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Can SARS recover PAYE from an employee if his employer never paid it?

15 April 2015   (0 Comments)
Posted by: Author: SAIT Technical
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Author: SAIT Technical

Q: Who is liable for employees’ tax when an employee has PAYE deducted but the company (now in liquidation) fails to pay over to SARS?

The taxpayer was under the impression his tax was being paid to SARS as he received net amount. The company director has died and it has since been discovered no taxes were paid to SARS for the past 5 months. The taxpayer is worried SARS will recover the tax from them and not try and recover it as a creditor of the company.

A: I agree with you. There are a number of provisions to consider; beginning with:

Para 4 of the 4th Schedule to the Income Tax Act, which states:

"Any amount required to be deducted or withheld in terms of paragraph 2 shall be a debt due to the State and the employer concerned shall save as otherwise provided be absolutely liable for the due payment thereof to the Commissioner.” (own emphasis)

Furthermore, para 5(1A) states:

"The liability of the employer as contemplated in paragraph 2 must be deemed to have been discharged if the employer made payment of the outstanding employees’ tax”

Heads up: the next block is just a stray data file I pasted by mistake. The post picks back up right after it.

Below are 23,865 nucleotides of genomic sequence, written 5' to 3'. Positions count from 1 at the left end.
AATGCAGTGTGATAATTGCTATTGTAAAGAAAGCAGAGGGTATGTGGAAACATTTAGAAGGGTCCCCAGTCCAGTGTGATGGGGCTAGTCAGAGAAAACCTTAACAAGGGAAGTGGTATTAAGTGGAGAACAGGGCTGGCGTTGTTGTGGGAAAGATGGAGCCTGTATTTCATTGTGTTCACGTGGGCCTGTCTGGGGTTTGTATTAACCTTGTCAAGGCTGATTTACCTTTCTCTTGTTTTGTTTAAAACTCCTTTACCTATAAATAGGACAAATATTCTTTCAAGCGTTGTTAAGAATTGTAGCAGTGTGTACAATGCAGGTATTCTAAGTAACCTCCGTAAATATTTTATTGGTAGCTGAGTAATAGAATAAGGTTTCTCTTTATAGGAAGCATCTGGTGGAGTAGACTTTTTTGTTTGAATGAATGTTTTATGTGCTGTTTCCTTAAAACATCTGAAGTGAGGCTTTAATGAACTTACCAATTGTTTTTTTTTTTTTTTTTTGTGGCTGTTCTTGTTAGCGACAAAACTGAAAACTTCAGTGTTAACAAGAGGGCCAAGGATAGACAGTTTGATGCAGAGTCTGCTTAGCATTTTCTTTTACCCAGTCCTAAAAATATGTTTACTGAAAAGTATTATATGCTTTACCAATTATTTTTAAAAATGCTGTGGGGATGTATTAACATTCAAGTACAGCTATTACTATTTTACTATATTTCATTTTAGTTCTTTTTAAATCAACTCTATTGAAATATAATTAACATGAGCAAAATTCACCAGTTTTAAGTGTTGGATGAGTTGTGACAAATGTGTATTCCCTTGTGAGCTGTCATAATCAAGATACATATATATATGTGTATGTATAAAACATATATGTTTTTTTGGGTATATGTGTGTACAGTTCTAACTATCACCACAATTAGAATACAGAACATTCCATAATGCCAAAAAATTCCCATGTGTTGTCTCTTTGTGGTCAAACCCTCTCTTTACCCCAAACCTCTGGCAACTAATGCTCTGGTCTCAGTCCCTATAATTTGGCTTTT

The employer in your case deducted the employees’ tax but never paid it to SARS. Because it was withheld, he is absolutely liable for that tax debt. If he would not have withheld it from the employee’s salary, SARS would be empowered to recover it from the employee by virtue of applying para 5(2), which states:

"Where the employer has failed to deduct or withhold employees’ tax in terms of paragraph 2 and the Commissioner is satisfied that the failure was not due to an intent to postpone payment of the tax or to evade the employer’s obligations under this Schedule, the Commissioner may, if he is satisfied that there is a reasonable prospect of ultimately recovering the tax from the employee, absolve the employer from his liability under sub-paragraph (1) of this paragraph.”

But this is not the case since the withholding was in fact made by the employer. The tax liability thus remains with the employer.

Para 28(3)  provides further insight:

"If the Commissioner is satisfied that the amount or any portion of the amount of employees’ tax shown in any employees’ tax certificate has not been deducted or withheld by the … the employer and the employee shall be jointly and severally liable to pay to the Commissioner the amount which should not have been so applied and such amount shall be recoverable under this Act as if it were a tax.”

You will notice that the employee and employer are jointly and severally liable only if there was no withholding by the employee; which was clearly not the case.

We therefore agree with your interpretation of the law.

Disclaimer: Nothing in this query and answer should be construed as constituting tax advice or a tax opinion. An expert should be consulted for advice based on the facts and circumstances of each transaction/case. Even though great care has been taken to ensure the accuracy of the answer, SAIT do not accept any responsibility for consequences of decisions taken based on this query and answer. It remains your own responsibility to consult the relevant primary resources when taking a decision.


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